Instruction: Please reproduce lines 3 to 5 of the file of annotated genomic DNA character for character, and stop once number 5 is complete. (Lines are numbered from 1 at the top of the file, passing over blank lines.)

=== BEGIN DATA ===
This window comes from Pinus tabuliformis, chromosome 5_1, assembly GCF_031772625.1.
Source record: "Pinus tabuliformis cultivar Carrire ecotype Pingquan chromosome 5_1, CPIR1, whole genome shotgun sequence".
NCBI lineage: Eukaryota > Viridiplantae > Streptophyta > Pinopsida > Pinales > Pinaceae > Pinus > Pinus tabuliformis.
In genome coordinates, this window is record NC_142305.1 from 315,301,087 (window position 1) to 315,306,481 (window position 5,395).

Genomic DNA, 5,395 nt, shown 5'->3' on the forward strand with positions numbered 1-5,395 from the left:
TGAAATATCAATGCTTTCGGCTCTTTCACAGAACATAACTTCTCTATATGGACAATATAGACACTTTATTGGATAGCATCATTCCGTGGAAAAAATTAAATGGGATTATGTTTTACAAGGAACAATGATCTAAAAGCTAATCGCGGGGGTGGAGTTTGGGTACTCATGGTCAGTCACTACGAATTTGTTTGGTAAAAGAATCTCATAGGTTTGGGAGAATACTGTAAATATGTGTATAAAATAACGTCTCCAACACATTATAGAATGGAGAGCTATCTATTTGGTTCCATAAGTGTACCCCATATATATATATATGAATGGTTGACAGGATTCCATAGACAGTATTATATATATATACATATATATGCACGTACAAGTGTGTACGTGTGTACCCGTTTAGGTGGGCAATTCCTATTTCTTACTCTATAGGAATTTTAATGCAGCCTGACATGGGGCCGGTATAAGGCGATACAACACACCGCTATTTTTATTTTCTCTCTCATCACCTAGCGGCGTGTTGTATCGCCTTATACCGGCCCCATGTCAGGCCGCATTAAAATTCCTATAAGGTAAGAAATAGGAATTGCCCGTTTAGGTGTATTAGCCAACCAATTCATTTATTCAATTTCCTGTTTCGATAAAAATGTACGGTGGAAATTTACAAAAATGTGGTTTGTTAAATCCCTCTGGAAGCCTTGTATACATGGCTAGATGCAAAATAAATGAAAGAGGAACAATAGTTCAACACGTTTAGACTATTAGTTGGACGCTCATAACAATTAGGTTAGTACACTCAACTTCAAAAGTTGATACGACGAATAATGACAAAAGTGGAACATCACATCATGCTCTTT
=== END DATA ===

NCBI lineage: Eukaryota > Viridiplantae > Streptophyta > Pinopsida > Pinales > Pinaceae > Pinus > Pinus tabuliformis.
In genome coordinates, this window is record NC_142305.1 from 315,301,087 (window position 1) to 315,306,481 (window position 5,395).

Genomic DNA, 5,395 nt, shown 5'->3' on the forward strand with positions numbered 1-5,395 from the left: